James, Jared, and Jihad: Tragedy in the Search for Meaning, Pleasure, and Paradise
The opening of a mass murderer’s diary, the sentence of a fitness icon, and the death of a terrorist mastermind—no, hostage-mind—all challenge the notion that people are good. They challenge the notion of goodness itself.
The notebook of James Holmes, the mass murderer in the Aurora, Colorado theatre shooting was released. Upon the graph-ruled pages are stick-figure sketches and thoughts scribbled in cursive.
He writes of a fight between the biological and “the real.” He writes of the soul and his unwillingness to “eviscerate” it in order to fix his “broken mind.” He admits a knowledge of right and wrong, describes how he couldn’t think of his victims as real, and reveals a lifelong hatred of mankind.
He was asking philosophical questions including eight pages of a single-word question: “Why?” And in the end, he concluded that life is arbitrary and should not exist.
He believed his mind was broken and lamented its inability to fix itself. The questions he was asking—the important questions asked for centuries and studied in the universities—went unanswered, and his search for meaning sent him into a self-described “mind madness.”
Famous Jared Fogle—former-Subway spokesman, pop icon, and physical transformation idol—is now infamous. His spiritual devolution is his new legacy, and that his exploitation of children and obsession with pornography was enabled by the head of his own children’s charity only magnifies the anguish of a heart outraged.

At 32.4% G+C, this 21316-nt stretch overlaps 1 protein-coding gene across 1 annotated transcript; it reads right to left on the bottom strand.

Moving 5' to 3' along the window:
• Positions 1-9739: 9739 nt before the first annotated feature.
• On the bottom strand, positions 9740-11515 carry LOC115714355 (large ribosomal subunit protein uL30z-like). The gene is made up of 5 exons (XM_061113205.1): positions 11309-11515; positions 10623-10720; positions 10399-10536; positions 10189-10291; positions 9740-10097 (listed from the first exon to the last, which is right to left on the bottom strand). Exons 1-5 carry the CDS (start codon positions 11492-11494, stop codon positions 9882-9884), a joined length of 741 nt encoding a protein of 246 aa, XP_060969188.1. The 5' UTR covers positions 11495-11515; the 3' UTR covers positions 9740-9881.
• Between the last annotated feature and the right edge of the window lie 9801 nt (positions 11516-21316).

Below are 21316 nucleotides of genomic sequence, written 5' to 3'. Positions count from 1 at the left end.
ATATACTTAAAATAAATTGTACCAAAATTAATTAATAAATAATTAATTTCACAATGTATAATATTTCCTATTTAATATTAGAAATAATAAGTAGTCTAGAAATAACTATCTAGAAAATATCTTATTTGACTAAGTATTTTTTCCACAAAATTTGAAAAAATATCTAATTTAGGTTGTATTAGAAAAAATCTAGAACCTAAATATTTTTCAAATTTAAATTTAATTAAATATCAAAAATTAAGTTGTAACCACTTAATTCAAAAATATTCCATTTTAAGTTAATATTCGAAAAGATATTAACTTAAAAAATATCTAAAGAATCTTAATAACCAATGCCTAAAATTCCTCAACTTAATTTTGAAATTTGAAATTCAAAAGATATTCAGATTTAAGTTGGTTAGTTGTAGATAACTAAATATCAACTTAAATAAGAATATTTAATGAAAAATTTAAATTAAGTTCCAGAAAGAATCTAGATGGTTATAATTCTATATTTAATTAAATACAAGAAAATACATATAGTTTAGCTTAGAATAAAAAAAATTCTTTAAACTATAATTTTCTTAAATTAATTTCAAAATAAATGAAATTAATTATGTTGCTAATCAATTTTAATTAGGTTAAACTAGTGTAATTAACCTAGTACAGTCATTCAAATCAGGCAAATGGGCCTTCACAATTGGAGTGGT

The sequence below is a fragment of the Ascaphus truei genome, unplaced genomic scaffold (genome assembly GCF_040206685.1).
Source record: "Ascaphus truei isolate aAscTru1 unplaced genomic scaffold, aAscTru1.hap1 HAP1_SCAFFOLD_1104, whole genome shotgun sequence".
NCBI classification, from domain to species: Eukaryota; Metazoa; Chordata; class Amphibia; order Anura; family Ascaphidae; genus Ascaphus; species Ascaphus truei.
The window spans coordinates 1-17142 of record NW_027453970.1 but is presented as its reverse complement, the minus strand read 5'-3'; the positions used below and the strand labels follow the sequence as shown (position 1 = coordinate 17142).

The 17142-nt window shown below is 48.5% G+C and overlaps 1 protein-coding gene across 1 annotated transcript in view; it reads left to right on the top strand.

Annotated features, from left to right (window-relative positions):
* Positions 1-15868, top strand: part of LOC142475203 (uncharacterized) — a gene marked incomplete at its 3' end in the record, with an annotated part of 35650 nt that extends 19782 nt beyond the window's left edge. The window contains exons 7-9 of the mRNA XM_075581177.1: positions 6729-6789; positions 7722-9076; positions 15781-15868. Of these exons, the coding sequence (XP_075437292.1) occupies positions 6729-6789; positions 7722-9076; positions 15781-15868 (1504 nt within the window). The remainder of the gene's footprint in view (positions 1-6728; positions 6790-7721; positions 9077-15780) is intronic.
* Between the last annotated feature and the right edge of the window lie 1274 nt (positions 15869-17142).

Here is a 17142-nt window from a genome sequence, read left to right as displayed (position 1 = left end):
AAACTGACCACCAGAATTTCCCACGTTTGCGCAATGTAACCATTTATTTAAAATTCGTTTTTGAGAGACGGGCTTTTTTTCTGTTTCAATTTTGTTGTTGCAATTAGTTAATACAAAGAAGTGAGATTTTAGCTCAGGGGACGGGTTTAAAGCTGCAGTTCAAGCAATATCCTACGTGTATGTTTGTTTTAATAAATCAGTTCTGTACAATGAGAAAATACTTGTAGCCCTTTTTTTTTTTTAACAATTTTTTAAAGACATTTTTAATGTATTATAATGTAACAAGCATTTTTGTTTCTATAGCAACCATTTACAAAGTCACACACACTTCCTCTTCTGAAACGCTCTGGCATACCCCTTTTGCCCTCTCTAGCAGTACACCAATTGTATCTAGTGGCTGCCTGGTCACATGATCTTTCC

And then there is the hostage-mind who planned the attack on Paris. The word “mastermind” awards too much credit. His mind was no master, but an apprentice who failed to learn the basics of human dignity and worth. His mind more closely resembled a hostage, an organ hijacked by a deadly combination of ideology and brutality. To treat innocents with such wanton violence requires a devaluation of life, a condition easily reached with a worldview based on unquestioning submission.
Where is the Good?
Where is the good in all of this?
It is in Pierce O’farrell who was shot three times in that Colorado theatre and then extended forgiveness at the first opportunity.
It is in those who helped expose the exploitation of children and pursue justice for the victims.
And it’s in Antoine Leiris’ refusal to hate the terrorists who murdered his wife.
An unknown, a former hero, and a villain.
And all of them broken
And while we may never allow our bodies to act as they did when our own minds descend into madness, we are fools to think we are not somewhat broken too.
The Apostle Paul writes in Romans 3:23:
“All have sinned and fall short of the glory of God.”
When you recognize your own brokenness, you will begin asking new questions about meaning, pleasure, and paradise. And you will not be satisfied until you have sufficient answers.
There are answers, and they are sufficient.
But they’re not found in the carnage of a desperate rampage. They can’t be found in the fleeting heartbeats of illegitimate pleasures. And the answers are annihilated along with the questioner bent on suicide.
Indeed, we are all broken, and if we have anything in common with a mass murder, might it be that we, too, should lament our inability to fix ourselves.
For that, we need a Savior.
And although we struggle with Paul’s words in verse 23, we find comfort in verse 24:
“. . . and all are justified freely by his grace through the redemption that came by Christ Jesus.”
What would happen if we all heeded the wisdom of Micah and joined him in his pursuits to act justly, to love mercy, and to walk humbly before our God?
Photo Credit: Alberto Otero García / CC-BY
About Jason B. Ladd
Jason is an author, speaker, Marine, and father of seven. He has flown the F/A-18 Hornet as a Marine Aviation Weapons and Tactics Squadron 1 (MAWTS-1) Instructor Pilot and the F-16 as an Instructor Pilot. His award-winning book One of the Few: A Marine Fighter Pilot’s Reconnaissance of the Christian Worldview has been optioned for film adaptation. He is represented by Julie Gwinn of The Seymour Agency.